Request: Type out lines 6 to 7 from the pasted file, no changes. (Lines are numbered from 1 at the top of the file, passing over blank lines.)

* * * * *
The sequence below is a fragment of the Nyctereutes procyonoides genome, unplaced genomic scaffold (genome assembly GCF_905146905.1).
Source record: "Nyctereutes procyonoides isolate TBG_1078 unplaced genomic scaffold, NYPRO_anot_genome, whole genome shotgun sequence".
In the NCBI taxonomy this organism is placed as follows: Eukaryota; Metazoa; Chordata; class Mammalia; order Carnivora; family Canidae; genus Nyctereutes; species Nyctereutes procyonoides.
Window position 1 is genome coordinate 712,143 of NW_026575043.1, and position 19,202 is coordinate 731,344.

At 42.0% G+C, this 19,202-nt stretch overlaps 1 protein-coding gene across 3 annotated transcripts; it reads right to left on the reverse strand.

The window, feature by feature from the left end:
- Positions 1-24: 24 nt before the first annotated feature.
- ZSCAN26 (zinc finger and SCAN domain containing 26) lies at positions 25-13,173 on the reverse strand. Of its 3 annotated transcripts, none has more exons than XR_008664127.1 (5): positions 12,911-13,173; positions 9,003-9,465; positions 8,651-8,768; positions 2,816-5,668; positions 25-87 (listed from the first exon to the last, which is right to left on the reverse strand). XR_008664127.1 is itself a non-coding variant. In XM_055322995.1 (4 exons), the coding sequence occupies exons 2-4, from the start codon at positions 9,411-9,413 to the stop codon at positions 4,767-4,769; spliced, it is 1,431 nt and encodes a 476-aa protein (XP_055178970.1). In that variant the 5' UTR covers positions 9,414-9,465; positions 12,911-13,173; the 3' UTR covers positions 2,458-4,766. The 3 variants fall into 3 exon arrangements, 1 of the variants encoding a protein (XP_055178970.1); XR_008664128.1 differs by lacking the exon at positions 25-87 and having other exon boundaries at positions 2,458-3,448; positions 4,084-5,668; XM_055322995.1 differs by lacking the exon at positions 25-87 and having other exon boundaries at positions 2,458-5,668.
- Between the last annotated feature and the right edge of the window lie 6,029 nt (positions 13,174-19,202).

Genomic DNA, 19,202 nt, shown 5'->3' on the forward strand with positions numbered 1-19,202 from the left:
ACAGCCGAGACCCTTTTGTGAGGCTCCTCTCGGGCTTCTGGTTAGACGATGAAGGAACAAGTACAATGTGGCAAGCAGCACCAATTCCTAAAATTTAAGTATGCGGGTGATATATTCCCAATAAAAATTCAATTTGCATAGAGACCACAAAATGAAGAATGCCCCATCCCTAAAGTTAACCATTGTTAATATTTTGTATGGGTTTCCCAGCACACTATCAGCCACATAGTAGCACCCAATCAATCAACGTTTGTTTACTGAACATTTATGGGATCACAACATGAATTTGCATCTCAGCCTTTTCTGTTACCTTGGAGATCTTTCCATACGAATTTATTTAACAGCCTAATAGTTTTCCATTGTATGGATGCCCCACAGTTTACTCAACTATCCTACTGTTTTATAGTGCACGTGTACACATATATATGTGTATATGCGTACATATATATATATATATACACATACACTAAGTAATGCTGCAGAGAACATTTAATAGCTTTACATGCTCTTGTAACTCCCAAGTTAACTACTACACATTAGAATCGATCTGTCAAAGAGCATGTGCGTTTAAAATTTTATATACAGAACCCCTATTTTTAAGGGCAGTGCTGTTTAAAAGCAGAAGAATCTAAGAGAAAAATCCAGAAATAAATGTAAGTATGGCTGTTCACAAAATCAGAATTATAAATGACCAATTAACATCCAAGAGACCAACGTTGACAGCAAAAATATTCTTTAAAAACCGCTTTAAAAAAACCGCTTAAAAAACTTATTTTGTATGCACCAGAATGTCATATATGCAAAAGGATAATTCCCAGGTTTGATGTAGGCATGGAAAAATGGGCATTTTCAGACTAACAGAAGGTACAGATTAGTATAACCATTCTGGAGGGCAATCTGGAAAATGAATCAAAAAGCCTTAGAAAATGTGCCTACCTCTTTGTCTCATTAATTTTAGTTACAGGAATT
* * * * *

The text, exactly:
The window, feature by feature from the left end:
- Positions 1-24: 24 nt before the first annotated feature.